in South Africa Results in Elevated Human Poisoning
(Beyond Pesticides, July 26, 2006) According to the Independent Online, a study, entitled Contamination of the water environment in malaria endemic areas of KwaZulu-Natal, South Africa, by agricultural insecticides, has found that mothers tested in South Africa’s rural areas have pesticides, including DDT, in their breast milk. Some of the women have 77 times the international limit for DDT residue in humans, while in some of their babies it is 12 times the World Health Organization’s “acceptable” limit. The study is not yet publicly available in the U.S., but can be accessed by registering here.
In the study, pesticides were found in the breast milk of 152 women at clinics in the towns of Jozini, Mkuze and Kwaliweni in northern KwaZulu-Natal, near Durban, South Africa. DDT is used in two of the towns to control mosquitoes that transmit malaria. Between 1995 and 2000, pyrethroids were used, then DDT usage was resumed. The pyrethroids found in the women’s breast milk are used as agricultural pesticides in the regions where they live. Mothers from Jozini had life long exposures to DDT from malaria control, and also had the highest residue rates. Scientists said the source of DDT in the town of Kwaliweni should be investigated to determine whether water or fish were the source of contamination, because mothers in that town did not report living in DDT treated dwellings.
First time moms had the highest level of DDT residues, meaning first-borns got the highest amount of the pesticide in breast milk. Scientists say that the levels of DDT found in babies warrant strong concern.
The study is one of the first in South Africa documenting high body burdens of DDT, which is associated with human developmental problems. It comes on the heels of a new U.C. Berkeley study, Association of in Utero Organophosphate Pesticide Exposure and Fetal Growth and Length of Gestation in an Agricultural Population, which shows that DDT in mothers is linked to delays in physical and mental development of their children.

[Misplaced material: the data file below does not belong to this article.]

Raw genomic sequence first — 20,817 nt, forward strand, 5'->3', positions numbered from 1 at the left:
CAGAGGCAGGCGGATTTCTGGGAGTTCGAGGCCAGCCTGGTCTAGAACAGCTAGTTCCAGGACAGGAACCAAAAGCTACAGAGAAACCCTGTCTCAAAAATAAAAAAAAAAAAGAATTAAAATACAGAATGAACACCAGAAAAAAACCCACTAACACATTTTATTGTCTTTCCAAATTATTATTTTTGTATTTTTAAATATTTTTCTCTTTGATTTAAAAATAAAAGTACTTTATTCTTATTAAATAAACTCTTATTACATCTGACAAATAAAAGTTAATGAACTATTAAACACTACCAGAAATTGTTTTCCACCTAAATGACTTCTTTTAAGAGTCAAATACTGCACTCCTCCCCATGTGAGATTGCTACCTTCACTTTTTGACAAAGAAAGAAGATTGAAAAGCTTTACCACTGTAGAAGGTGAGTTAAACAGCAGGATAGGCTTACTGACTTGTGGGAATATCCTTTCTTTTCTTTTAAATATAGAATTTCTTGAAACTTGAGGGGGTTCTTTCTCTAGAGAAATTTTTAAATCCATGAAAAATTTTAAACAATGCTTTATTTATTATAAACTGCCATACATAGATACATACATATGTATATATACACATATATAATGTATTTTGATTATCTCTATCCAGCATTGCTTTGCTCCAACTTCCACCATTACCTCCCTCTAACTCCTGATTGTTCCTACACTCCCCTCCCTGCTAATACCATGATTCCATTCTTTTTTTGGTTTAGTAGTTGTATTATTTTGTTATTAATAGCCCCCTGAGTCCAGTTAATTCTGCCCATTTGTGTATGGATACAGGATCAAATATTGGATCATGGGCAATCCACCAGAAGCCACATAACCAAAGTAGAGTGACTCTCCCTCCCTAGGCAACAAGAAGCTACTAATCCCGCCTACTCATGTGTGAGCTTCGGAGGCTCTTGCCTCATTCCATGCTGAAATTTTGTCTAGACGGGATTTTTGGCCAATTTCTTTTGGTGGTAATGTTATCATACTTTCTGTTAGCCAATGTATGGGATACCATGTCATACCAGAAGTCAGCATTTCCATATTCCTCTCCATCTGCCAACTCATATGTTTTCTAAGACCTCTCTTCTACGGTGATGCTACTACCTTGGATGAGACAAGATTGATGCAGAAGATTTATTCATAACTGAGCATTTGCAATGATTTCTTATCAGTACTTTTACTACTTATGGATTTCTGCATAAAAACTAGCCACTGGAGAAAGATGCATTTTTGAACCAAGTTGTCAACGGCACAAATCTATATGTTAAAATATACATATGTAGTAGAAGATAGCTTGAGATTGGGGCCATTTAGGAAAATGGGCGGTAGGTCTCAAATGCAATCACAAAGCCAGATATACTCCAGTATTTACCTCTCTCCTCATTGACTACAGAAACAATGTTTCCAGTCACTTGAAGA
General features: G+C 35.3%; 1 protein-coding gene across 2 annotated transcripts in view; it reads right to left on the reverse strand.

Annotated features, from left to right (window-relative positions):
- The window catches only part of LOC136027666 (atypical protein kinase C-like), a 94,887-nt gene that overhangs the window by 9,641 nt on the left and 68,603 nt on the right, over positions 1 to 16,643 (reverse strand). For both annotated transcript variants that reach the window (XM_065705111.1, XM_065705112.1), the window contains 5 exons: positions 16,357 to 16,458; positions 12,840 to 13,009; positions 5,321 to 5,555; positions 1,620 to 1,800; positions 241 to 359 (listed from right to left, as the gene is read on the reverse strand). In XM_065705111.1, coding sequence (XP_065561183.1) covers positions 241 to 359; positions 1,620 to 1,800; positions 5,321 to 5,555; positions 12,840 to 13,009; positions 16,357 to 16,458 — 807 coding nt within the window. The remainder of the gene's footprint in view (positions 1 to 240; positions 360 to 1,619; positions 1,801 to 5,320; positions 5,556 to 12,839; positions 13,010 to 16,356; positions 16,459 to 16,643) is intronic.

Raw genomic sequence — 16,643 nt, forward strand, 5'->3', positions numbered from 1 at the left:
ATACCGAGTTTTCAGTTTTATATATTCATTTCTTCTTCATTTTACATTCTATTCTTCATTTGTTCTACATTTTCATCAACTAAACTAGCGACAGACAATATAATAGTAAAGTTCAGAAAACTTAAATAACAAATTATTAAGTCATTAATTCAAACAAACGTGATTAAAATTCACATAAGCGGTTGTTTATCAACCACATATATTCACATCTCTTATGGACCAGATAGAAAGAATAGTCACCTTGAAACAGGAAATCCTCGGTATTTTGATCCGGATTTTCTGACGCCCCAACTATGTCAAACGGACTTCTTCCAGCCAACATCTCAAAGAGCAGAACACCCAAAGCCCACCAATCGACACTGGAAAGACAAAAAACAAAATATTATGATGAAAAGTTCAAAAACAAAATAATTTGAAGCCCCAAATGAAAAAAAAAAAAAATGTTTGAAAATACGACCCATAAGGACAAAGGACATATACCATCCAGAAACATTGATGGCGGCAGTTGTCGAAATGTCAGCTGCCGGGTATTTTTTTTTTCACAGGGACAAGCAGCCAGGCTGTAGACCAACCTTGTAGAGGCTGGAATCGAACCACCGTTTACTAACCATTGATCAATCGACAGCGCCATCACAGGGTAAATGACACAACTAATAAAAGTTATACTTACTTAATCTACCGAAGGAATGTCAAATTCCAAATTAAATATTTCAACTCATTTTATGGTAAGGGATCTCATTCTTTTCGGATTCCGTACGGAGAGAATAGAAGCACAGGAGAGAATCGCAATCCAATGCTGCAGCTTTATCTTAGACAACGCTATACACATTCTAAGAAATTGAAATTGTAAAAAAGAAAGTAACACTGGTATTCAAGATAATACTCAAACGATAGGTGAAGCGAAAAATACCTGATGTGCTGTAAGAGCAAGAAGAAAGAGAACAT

Though DDT is banned in most countries, particularly industrialized ones, because of its harmful effects on the environment, it is still manufactured and sold by India and China to other lesser developed countries. DDT has also become increasingly associated with childhood developmental problems.
Debate has raged on the African continent in recent weeks as countries including Uganda and Tanzania have decided to lift voluntary bans on the pesticide in efforts to fight the spread of malaria. South Africa has also successfully lobbied neighboring African countries to lift their bans on DDT. At issue are concerns regarding the immediate, acute economic and societal costs associated with losing significant portions of the population to the deadly malaria parasite on the one hand, balanced against the potential long-term harm to people and the environment that are associated with DDT usage on the other. Additional concerns stem from the methods used to apply DDT, including “limited” applications to the interior walls of schools and homes. Proponents of such applications argue that they are better at killing the anophelese mosquito, which carries the malaria parasite, than chemically treated mosquito nets, which have been used with some degree of success up to now. Opponents of limited application argue that DDT does not work unless it is used on a large scale, including ambient spraying, which eliminates more mosquitoes, but also has an extremely deleterious impact on wildlife, the environment, and humans.
DDT, one of the world’s “dirty dozen” organic pollutants banned by the Stockholm Convention on Persistent Organic Pollutants, stays in the environment for years after use, enters the food chain, and gets stored in the fatty tissue of birds, animals and humans.
Barbara Sereda, of the Agricultural Research Council in Pretoria, South Africa, and one of the scientists who conducted the study, said that DDT was present in water and soil and had been taken up by crops.
“The results are quite scary,” Ms. Sereda said.